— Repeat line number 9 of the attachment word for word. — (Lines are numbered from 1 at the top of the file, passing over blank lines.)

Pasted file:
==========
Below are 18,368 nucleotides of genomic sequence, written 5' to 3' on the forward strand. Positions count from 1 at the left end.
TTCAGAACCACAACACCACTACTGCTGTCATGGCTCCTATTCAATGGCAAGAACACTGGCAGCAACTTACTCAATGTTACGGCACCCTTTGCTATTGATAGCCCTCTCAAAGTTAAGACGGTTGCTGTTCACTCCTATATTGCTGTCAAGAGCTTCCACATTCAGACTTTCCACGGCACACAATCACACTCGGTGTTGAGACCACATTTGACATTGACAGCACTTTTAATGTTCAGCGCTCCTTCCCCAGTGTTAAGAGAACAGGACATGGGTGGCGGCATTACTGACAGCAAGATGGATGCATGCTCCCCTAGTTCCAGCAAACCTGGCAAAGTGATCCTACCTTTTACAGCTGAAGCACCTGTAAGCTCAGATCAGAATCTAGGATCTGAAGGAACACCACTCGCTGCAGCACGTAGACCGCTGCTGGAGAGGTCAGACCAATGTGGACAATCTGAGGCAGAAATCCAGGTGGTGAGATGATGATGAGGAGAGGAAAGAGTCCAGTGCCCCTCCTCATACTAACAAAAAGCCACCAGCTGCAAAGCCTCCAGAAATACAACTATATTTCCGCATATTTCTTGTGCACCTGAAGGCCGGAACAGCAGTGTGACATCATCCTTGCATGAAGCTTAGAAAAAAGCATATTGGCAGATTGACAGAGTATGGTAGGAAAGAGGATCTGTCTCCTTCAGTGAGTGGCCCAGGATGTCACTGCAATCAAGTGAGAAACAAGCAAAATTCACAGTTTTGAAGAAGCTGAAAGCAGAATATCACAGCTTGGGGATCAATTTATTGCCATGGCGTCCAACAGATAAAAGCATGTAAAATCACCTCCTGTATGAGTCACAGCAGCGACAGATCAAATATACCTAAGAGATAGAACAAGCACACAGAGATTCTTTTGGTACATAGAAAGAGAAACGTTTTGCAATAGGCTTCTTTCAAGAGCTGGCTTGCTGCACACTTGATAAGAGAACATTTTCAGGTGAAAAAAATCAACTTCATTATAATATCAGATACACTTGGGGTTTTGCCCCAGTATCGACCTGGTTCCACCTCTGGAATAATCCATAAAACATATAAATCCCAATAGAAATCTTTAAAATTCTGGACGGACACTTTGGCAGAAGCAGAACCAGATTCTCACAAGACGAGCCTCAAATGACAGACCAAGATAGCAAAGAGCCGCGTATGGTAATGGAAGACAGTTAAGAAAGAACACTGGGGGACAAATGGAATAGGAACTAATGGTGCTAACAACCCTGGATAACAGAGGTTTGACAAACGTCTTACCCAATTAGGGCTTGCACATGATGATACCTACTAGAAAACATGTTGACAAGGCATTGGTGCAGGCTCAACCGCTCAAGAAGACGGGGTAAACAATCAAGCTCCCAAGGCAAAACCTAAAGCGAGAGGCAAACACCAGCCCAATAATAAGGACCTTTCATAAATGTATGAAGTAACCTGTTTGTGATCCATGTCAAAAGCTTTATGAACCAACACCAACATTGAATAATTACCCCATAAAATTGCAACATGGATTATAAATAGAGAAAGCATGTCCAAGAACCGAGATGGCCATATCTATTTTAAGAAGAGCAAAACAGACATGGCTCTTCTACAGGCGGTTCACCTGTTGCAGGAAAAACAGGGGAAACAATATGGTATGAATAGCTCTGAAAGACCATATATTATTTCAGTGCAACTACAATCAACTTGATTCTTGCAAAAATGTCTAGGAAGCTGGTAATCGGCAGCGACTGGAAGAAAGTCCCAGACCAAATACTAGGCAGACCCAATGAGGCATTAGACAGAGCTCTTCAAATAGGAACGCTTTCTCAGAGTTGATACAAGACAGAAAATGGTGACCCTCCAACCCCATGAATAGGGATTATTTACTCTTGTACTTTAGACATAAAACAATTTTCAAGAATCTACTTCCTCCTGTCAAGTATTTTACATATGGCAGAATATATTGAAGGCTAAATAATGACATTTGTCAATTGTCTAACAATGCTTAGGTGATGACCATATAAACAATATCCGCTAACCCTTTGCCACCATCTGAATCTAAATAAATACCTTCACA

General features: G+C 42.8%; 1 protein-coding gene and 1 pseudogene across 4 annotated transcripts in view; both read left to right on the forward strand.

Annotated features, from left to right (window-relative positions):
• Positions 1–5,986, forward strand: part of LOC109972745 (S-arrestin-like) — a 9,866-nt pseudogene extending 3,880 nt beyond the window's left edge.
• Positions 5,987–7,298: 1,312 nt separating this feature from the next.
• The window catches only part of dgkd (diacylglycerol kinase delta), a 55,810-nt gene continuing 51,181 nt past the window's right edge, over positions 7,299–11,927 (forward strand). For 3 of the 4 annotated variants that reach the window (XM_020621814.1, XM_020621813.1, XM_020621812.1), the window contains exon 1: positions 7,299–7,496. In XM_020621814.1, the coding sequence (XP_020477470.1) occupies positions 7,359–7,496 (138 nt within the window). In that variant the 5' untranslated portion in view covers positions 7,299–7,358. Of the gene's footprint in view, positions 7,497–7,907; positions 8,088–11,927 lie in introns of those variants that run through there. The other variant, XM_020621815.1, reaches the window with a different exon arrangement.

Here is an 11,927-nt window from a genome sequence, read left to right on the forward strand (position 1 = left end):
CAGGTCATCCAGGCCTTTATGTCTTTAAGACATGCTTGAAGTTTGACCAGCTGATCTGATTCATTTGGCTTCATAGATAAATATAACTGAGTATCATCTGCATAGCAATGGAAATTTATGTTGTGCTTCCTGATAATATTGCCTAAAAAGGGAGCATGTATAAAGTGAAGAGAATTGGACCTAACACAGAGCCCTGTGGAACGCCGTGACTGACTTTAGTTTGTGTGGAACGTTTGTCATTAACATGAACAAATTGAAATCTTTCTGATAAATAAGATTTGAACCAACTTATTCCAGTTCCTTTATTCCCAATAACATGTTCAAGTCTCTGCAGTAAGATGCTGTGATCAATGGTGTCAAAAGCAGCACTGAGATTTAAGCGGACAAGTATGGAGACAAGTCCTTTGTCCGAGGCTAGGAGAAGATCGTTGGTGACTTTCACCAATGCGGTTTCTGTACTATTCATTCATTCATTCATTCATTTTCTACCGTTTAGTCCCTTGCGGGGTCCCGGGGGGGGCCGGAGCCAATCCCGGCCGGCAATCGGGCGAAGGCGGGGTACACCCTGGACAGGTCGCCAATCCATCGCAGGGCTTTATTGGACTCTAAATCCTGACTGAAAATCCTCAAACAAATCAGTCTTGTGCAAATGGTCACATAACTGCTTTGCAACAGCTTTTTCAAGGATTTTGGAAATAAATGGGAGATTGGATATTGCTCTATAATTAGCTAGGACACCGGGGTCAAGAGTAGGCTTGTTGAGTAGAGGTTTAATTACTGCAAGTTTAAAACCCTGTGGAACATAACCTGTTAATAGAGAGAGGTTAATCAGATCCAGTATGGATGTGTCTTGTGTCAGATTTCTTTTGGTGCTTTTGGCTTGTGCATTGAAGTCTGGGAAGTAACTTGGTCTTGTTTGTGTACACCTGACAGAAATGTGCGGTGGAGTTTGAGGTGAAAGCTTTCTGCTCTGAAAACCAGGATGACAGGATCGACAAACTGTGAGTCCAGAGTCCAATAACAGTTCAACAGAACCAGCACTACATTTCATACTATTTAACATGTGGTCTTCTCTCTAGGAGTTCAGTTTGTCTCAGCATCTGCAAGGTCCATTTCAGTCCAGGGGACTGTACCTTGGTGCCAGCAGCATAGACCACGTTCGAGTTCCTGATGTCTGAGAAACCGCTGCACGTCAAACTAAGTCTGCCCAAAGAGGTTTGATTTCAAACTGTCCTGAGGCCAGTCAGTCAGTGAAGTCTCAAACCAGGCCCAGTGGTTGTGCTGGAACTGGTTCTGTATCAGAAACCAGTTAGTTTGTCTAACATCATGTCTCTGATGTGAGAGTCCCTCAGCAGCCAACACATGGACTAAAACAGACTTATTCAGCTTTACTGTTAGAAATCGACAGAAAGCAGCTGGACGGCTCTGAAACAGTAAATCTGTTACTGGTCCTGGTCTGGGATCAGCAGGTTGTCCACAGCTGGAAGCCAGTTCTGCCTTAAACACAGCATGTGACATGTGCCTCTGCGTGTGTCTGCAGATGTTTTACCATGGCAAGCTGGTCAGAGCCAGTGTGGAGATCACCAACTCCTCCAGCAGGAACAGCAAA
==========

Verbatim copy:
CAGGTCATCCAGGCCTTTATGTCTTTAAGACATGCTTGAAGTTTGACCAGCTGATCTGATTCATTTGGCTTCATAGATAAATATAACTGAGTATCATCTGCATAGCAATGGAAATTTATGTTGTGCTTCCTGATAATATTGCCTAAAAAGGGAGCATGTATAAAGTGAAGAGAATTGGACCTAACACAGAGCCCTGTGGAACGCCGTGACTGACTTTAGTTTGTGTGGAACGTTTGTCATTAACATGAACAAATTGAAATCTTTCTGATAAATAAGATTTGAACCAACTTATTCCAGTTCCTTTATTCCCAATAACATGTTCAAGTCTCTGCAGTAAGATGCTGTGATCAATGGTGTCAAAAGCAGCACTGAGATTTAAGCGGACAAGTATGGAGACAAGTCCTTTGTCCGAGGCTAGGAGAAGATCGTTGGTGACTTTCACCAATGCGGTTTCTGTACTATTCATTCATTCATTCATTCATTTTCTACCGTTTAGTCCCTTGCGGGGTCCCGGGGGGGGCCGGAGCCAATCCCGGCCGGCAATCGGGCGAAGGCGGGGTACACCCTGGACAGGTCGCCAATCCATCGCAGGGCTTTATTGGACTCTAAATCCTGACTGAAAATCCTCAAACAAATCAGTCTTGTGCAAATGGTCACATAACTGCTTTGCAACAGCTTTTTCAAGGATTTTGGAAATAAATGGGAGATTGGATATTGCTCTATAATTAGCTAGGACACCGGGGTCAAGAGTAGGCTTGTTGAGTAGAGGTTTAATTACTGCAAGTTTAAAACCCTGTGGAACATAACCTGTTAATAGAGAGAGGTTAATCAGATCCAGTATGGATGTGTCTTGTGTCAGATTTCTTTTGGTGCTTTTGGCTTGTGCATTGAAGTCTGGGAAGTAACTTGGTCTTGTTTGTGTACACCTGACAGAAATGTGCGGTGGAGTTTGAGGTGAAAGCTTTCTGCTCTGAAAACCAGGATGACAGGATCGACAAACTGTGAGTCCAGAGTCCAATAACAGTTCAACAGAACCAGCACTACATTTCATACTATTTAACATGTGGTCTTCTCTCTAGGAGTTCAGTTTGTCTCAGCATCTGCAAGGTCCATTTCAGTCCAGGGGACTGTACCTTGGTGCCAGCAGCATAGACCACGTTCGAGTTCCTGATGTCTGAGAAACCGCTGCACGTCAAACTAAGTCTGCCCAAAGAGGTTTGATTTCAAACTGTCCTGAGGCCAGTCAGTCAGTGAAGTCTCAAACCAGGCCCAGTGGTTGTGCTGGAACTGGTTCTGTATCAGAAACCAGTTAGTTTGTCTAACATCATGTCTCTGATGTGAGAGTCCCTCAGCAGCCAACACATGGACTAAAACAGACTTATTCAGCTTTACTGTTAGAAATCGACAGAAAGCAGCTGGACGGCTCTGAAACAGTAAATCTGTTACTGGTCCTGGTCTGGGATCAGCAGGTTGTCCACAGCTGGAAGCCAGTTCTGCCTTAAACACAGCATGTGACATGTGCCTCTGCGTGTGTCTGCAGATGTTTTACCATGGCAAGCTGGTCAGAGCCAGTGTGGAGATCACCAACTCCTCCAGCAGGAACAGCAAA